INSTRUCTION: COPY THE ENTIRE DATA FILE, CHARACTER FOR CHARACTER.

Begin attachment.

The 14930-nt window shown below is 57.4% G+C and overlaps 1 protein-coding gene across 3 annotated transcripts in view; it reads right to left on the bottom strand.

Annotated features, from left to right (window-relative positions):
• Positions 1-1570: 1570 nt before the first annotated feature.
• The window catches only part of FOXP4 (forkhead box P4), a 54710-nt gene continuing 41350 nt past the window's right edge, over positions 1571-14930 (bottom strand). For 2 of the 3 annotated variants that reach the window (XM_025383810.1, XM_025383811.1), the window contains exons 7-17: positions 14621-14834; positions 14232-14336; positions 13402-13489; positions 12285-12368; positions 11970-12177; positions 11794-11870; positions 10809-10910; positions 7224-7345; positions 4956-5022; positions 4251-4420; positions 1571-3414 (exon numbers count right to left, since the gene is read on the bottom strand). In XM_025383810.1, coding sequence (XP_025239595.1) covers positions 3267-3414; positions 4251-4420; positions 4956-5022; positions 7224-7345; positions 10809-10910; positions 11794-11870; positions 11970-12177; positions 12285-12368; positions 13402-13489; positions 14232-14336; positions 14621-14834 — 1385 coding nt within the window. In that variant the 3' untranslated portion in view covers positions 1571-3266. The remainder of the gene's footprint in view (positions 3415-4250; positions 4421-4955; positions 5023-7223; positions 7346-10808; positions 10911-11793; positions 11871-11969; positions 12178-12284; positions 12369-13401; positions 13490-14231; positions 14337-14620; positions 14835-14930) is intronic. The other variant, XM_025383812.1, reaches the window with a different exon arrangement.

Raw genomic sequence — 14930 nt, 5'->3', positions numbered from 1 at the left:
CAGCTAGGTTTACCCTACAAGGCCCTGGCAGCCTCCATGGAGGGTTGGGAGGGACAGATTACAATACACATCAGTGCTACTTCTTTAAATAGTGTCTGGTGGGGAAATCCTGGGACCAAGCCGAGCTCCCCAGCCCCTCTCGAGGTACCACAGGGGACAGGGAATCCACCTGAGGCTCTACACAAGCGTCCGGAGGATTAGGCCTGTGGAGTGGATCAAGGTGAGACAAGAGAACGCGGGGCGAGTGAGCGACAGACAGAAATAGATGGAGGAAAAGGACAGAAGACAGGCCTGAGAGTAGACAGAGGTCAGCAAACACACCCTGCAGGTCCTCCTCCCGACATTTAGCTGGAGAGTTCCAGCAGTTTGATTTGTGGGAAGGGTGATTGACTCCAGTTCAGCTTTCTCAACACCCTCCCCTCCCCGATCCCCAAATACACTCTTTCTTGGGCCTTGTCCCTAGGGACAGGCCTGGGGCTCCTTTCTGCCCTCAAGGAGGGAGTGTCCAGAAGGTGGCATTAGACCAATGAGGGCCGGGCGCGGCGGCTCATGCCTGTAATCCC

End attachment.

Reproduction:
The 14930-nt window shown below is 57.4% G+C and overlaps 1 protein-coding gene across 3 annotated transcripts in view; it reads right to left on the bottom strand.

Annotated features, from left to right (window-relative positions):
• Positions 1-1570: 1570 nt before the first annotated feature.
• The window catches only part of FOXP4 (forkhead box P4), a 54710-nt gene continuing 41350 nt past the window's right edge, over positions 1571-14930 (bottom strand). For 2 of the 3 annotated variants that reach the window (XM_025383810.1, XM_025383811.1), the window contains exons 7-17: positions 14621-14834; positions 14232-14336; positions 13402-13489; positions 12285-12368; positions 11970-12177; positions 11794-11870; positions 10809-10910; positions 7224-7345; positions 4956-5022; positions 4251-4420; positions 1571-3414 (exon numbers count right to left, since the gene is read on the bottom strand). In XM_025383810.1, coding sequence (XP_025239595.1) covers positions 3267-3414; positions 4251-4420; positions 4956-5022; positions 7224-7345; positions 10809-10910; positions 11794-11870; positions 11970-12177; positions 12285-12368; positions 13402-13489; positions 14232-14336; positions 14621-14834 — 1385 coding nt within the window. In that variant the 3' untranslated portion in view covers positions 1571-3266. The remainder of the gene's footprint in view (positions 3415-4250; positions 4421-4955; positions 5023-7223; positions 7346-10808; positions 10911-11793; positions 11871-11969; positions 12178-12284; positions 12369-13401; positions 13490-14231; positions 14337-14620; positions 14835-14930) is intronic. The other variant, XM_025383812.1, reaches the window with a different exon arrangement.

Raw genomic sequence — 14930 nt, 5'->3', positions numbered from 1 at the left:
CAGCTAGGTTTACCCTACAAGGCCCTGGCAGCCTCCATGGAGGGTTGGGAGGGACAGATTACAATACACATCAGTGCTACTTCTTTAAATAGTGTCTGGTGGGGAAATCCTGGGACCAAGCCGAGCTCCCCAGCCCCTCTCGAGGTACCACAGGGGACAGGGAATCCACCTGAGGCTCTACACAAGCGTCCGGAGGATTAGGCCTGTGGAGTGGATCAAGGTGAGACAAGAGAACGCGGGGCGAGTGAGCGACAGACAGAAATAGATGGAGGAAAAGGACAGAAGACAGGCCTGAGAGTAGACAGAGGTCAGCAAACACACCCTGCAGGTCCTCCTCCCGACATTTAGCTGGAGAGTTCCAGCAGTTTGATTTGTGGGAAGGGTGATTGACTCCAGTTCAGCTTTCTCAACACCCTCCCCTCCCCGATCCCCAAATACACTCTTTCTTGGGCCTTGTCCCTAGGGACAGGCCTGGGGCTCCTTTCTGCCCTCAAGGAGGGAGTGTCCAGAAGGTGGCATTAGACCAATGAGGGCCGGGCGCGGCGGCTCATGCCTGTAATCCC